execute connection sql person

// use option 2
let updatedPerson = { id=2; name="Kublai Khan"; email="[email protected]"}
updatePerson connection updatedPerson

NOTE: We put the [<CliMutable>] attribute on the type because later on we use this type to return rows from the database. If left off you will receive an error: A parameterless default constructor or one matching signature (System.Int64 id, System.String name, System.String email) is required for UpdatePerson materialization

As you can see, option 2 will handle change a lot better than option 1 if more fields need to be added it a person.

Querying for data

So far we have looked at SQL that changes state but doesn't really return much, other than the number of changes. Lets now look at querying for data.

First we need to write our functional wrappers around Dapper. We will create a function for querying for multiple records (query) and another for querying a single record (querySingle). The make use of Dapper's Query and QuerySingleOrDefault methods respectively.

// DbConnection -> string -> IDictionary<string,obj> -> Result<seq<'T>,exn>
let query (connection:#DbConnection) (sql:string) (parameters:IDictionary<string, obj> option) : Result<seq<'T>,exn> =
        let result =
            match parameters with
            | Some p -> connection.Query<'T>(sql, p)
            | None -> connection.Query<'T>(sql)
        Ok result
    | ex -> Error ex

// DbConnection -> string -> IDictionary<string,obj> -> Result<'T,exn>
let querySingle (connection:#DbConnection) (sql:string) (parameters:IDictionary<string, obj> option) =
        let result =
            match parameters with
            | Some p -> connection.QuerySingleOrDefault<'T>(sql, p)
            | None -> connection.QuerySingleOrDefault<'T>(sql)
        if isNull (box result) then Ok None
        else Ok (Some result)

    | ex -> Error ex

Note that for query I specify the return type, this is purely so the return type uses seq<'T> instead of IEnumerable<'T>. Errors are returned as before and for querySingle any null is returned as an option type as we discussed in part 6.

So lets use query to create a search function for all ACME employees.

let findAcmeEmployees (connection:DbConnection) =
    let sql = "SELECT id,name,email FROM people WHERE email LIKE ''"
    query connection sql None

match (findAcmeEmployees connection) with 
| Ok people -> printfn "Found %i employees" (Seq.length people)
| Error ex -> printfn "%A" ex.Message

Lastly, we will demonstrate fetching a single record by id.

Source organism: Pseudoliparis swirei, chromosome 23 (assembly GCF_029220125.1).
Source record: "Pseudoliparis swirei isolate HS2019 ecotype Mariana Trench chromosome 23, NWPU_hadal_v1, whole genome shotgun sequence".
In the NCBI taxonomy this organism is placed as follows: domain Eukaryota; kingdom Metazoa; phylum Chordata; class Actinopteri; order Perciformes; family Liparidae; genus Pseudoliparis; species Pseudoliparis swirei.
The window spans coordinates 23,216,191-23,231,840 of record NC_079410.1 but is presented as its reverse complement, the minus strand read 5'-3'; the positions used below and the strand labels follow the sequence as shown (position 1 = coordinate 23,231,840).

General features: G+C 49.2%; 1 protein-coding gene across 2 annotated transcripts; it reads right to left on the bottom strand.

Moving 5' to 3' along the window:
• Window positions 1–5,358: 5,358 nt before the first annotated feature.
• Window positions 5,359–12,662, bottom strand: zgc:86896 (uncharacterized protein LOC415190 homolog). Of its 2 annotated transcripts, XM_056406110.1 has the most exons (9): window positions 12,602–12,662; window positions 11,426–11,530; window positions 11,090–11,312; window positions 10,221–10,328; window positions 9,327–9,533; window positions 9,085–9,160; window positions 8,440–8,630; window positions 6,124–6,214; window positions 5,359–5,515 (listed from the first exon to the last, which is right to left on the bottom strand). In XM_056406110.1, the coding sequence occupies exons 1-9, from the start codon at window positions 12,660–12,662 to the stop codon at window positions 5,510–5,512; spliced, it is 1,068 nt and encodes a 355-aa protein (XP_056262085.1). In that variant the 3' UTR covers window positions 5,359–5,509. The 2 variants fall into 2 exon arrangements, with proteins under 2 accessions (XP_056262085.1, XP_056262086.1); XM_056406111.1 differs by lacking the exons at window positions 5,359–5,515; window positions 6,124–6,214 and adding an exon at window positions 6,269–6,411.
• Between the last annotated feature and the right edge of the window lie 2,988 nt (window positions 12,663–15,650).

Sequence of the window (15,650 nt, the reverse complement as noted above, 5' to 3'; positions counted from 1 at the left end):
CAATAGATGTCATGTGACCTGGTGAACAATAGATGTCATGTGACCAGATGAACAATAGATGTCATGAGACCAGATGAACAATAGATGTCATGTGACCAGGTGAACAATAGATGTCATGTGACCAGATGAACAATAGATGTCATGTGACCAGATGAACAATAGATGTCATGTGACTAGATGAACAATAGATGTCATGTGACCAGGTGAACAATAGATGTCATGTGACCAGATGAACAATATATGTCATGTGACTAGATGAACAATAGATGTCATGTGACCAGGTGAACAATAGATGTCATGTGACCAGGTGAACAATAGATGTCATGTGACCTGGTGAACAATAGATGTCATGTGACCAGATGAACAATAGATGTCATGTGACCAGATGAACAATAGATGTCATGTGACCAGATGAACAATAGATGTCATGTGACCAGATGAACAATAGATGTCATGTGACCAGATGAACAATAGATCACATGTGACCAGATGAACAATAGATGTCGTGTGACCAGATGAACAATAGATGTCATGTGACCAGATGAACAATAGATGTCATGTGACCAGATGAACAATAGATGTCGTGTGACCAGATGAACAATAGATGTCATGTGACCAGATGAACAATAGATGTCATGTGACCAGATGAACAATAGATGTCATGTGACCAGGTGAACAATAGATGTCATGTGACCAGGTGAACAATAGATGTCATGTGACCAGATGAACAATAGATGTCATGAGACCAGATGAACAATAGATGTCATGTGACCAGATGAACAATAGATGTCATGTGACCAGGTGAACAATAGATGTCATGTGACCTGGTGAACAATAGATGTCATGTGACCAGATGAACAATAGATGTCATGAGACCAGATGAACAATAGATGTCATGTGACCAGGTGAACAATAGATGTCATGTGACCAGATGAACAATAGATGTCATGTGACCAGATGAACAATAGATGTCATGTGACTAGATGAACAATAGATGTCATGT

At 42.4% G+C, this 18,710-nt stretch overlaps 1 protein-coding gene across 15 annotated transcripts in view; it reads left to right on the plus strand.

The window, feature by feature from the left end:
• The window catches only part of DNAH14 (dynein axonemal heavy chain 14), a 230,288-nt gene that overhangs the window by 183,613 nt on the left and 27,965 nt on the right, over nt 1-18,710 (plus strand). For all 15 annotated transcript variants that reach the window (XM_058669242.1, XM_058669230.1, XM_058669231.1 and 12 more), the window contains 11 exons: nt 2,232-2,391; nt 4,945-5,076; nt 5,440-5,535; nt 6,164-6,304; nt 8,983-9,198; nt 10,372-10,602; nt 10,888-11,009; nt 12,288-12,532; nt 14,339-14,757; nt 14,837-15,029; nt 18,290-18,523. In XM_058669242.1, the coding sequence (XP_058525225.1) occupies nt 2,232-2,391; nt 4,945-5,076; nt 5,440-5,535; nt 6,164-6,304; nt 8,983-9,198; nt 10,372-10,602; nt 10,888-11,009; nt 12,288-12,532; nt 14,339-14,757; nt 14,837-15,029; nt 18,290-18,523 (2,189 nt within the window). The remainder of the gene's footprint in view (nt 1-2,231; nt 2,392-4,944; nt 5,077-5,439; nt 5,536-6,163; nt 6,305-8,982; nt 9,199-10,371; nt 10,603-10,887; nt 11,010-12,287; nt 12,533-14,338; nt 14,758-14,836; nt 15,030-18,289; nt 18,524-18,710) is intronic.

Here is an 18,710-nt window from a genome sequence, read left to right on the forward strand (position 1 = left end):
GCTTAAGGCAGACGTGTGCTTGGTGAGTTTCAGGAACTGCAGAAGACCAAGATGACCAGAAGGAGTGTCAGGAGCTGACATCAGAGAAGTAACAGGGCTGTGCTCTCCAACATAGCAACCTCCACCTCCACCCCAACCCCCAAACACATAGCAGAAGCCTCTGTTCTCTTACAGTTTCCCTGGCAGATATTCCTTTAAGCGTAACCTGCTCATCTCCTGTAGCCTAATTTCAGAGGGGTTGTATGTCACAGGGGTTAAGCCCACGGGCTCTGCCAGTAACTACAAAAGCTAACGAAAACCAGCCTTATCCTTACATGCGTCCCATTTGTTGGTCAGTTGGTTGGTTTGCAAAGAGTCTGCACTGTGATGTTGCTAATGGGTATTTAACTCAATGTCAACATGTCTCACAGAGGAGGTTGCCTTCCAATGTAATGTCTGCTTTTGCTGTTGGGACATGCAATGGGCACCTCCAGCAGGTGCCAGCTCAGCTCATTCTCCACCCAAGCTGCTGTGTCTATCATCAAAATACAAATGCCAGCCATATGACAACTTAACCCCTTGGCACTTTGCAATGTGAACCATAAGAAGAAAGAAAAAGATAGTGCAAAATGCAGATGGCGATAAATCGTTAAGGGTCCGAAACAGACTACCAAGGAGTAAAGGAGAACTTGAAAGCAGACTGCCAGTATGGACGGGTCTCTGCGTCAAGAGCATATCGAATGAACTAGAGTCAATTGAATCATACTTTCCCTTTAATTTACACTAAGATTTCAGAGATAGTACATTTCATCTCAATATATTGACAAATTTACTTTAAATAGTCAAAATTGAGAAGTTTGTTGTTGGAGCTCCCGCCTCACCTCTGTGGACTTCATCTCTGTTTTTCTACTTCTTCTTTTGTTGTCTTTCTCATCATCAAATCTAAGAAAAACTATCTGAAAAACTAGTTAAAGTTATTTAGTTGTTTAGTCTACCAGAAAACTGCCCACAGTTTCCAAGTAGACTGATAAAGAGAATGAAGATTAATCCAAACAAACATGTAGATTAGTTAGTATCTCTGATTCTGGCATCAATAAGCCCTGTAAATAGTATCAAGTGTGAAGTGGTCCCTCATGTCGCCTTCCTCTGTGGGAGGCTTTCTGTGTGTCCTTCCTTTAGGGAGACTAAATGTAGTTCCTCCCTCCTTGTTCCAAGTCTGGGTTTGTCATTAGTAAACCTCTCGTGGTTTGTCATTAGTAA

let personById (connection:DbConnection) id =
    let data = [("@id",box id)] |> dict |> Some
    let sql = "SELECT id,name,email FROM people WHERE id = @id"
    querySingle connection sql data

// use the function to fetch person with id 1 and print results out
match (personById connection 1) with
| Ok (Some(person)) -> printfn "Found %i : %s %s"
| Ok None -> printfn "No person found"
| Error ex -> printfn "%A" ex.Message

See how we handle different possibilities when evaluating a query result. We have the happy case where we have no errors and find someone. We have no errors but do not find someone. And finally we handle errors.

Cleaning up

Remeber the conn method we created at the beginning of the code walkthrough? It gave us back an open connection because it called Open() on the connection before returning it. If you have performed the operation on the connection, but may use it again, call Close() on the connection. If you are done with the operation, call Dispose(). Once disposed you cannot use the connection again and will need to create another if needed.

let cleanup (connection:DbConnection) =

Technically, you could just call Dispose() if you are not planning on reusing the connection.


We covered quite a lot today but now you know the basics of working with a database in F#. We saw how we can use Dapper to ease passing in parameters and mapping to types. We wrote a functional wrapper around Dapper to handle errors and nulls. And we saw how to persist to and query from a database that we created.

What we covered here is a pretty standard way to work with a database. F# actually has some very novel ways of working with databases using Type Providers like SQLProvider and Rezoom.SQL.

In the final How to F# coming soon we will put everything we have learned together to create you first F# application.


  1. Install SQLite binaries
  5. Boxing for fun and profit